Is Food Tax Deductible? Accountants Explain
Author: Russell SmithDecember 12, 2017
From employee lunch to meetings over dinner, find out if the food your business is paying for is tax-deductible.
Business expenses come in all shapes and sizes, from buildings to rubber bands. A lot of what you buy for your company is either clearly tax-deductible, or isn’t. But when it comes to food, most businesses owners aren’t up-to-date on where the line is.
Entertainment of Clients at Dinner Parties, Lunch Meetings or Coffee Breaks
There is a common misconception in the business world and one that our accountants encounter on a regular basis. The myth is that entertaining clients through the purchasing of food is a reasonable tax deduction. There are two reasons for this:
- It did use to be a deductible
- It is a deductible in America and often features on American TV shows
Both of these facts have meant the idea has continued to bleed into the consciousness of Directors and SME owners — the idea that they can take a client out to lunch and charge the food as a tax deduction. But this is a mistake.
Buying food as a method of client entertainment is not an accepted tax-deductible by HMRC. It doesn’t matter what the purpose of the meeting is; even if it’s to discuss a vital change in partnerships or client policies, you will not be allowed to claim.
The reasoning behind this decision is simple. Food is not a requirement in having a meeting. You can discuss the same things over lunch as you could a desk at work or a park bench, which means the food is not a necessary expense.
Tax Deductible Food for Employee Entertainment — e.g. Christmas Parties
So client entertainment is out the window, which means employee entertainment is also out the window, right?
Employee entertainment can be claimed as a tax-deductible expense — up to £150 per employee. Labelled as a social function, and therefore a part of traditional British business operation, these events are considered reasonable expenses by the government.
This £150 is inclusive of all aspects of entertainment. For example, rental of space, tickets to events or booking fees. However, it can be entirely food-related if you take your staff out for a Christmas meal, for example.
Employee Meals on the Job
Food tax deductibles are related to how reasonable and necessary they are for working life. Which means that paying for employee food on-site would be considered a reasonable expense, as it is a requirement of living and therefore work, right?
Meals for employees are tax-deductible when relating to the day-to-day business operation, but only under certain criteria. Running a paid cafeteria, or providing a lunch trolley, where employees pay for food, means you cannot claim the items back as an expense, as you’ve recovered the cost. However, if you offer free meals to all staff, you are allowed to claim the costs back to a reasonable extent.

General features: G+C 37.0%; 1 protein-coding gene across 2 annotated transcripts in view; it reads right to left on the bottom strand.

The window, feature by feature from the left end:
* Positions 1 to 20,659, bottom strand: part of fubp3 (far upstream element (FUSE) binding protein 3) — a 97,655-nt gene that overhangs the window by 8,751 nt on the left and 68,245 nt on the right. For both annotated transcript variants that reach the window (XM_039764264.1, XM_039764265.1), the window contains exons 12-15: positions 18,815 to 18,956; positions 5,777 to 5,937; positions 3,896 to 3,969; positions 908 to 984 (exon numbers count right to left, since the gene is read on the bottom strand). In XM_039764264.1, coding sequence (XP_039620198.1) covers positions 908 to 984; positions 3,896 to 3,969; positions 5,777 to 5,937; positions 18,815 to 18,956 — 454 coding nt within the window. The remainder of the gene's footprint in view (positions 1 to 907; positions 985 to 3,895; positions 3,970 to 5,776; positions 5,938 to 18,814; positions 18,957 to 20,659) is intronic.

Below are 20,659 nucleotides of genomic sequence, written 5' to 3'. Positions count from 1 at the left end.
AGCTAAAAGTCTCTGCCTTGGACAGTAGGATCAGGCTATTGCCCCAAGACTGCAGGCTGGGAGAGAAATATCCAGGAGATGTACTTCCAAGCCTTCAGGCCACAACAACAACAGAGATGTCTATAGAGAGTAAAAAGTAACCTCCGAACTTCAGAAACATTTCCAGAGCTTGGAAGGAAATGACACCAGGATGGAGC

For example, it is reasonable to provide all employees with a basic lunch — sandwich, snack, drink. It is not reasonable to provide a five-course meal with wine and table service. When buying in bulk, you should also consider employee figures. Trying to claim 100 pack of paninis per week for a roster of four employees isn’t going to fly with HMRC.
Personal or Employee Subsistence
Another occurrence where you’ll need to purchase food while on work time is when you, or a staff member, travel.
When ranging away from the business premise, you become entitled to claim food back as part of subsistence, in the same way as transport and accommodation. The thought process behind this is that, if we sent one of our accountants to London, it would be unreasonable to consider that they could access and prepare their own food, which means they’d need to buy more expensive meals. Therefore you aren’t expected to cover the cost personally, which means food becomes a tax-deductible expense.
A Summary of Food Tax Deductions from Our Accountants
Unlike most tax deductions, food tax deductibles can be somewhat of a grey area. While some elements are clear-cut, others are not so. With so many instances where you may have to pay out for food during business operations, it can be hard to align the transaction with a specific type of expense. If you have any confusion about whether or not your food was tax-deductible, it’s worth getting advice from a professional accountant.
Are you in need of help figuring out what tax deductions you can make before the January tax return deadline? Our expert Leeds accountants can help! Get in touch today for a bespoke service from high-quality finance professionals.
Russell Smith is an award-winning accountant and founder of RS Accountancy. With over a decade of experience running his company, he has worked with countless small businesses just like yours, helping them grow profits and manage their finances. Russell is also a prolific financial writer, having contributed to such publications as The Guardian, The Telegraph and The Daily Mail.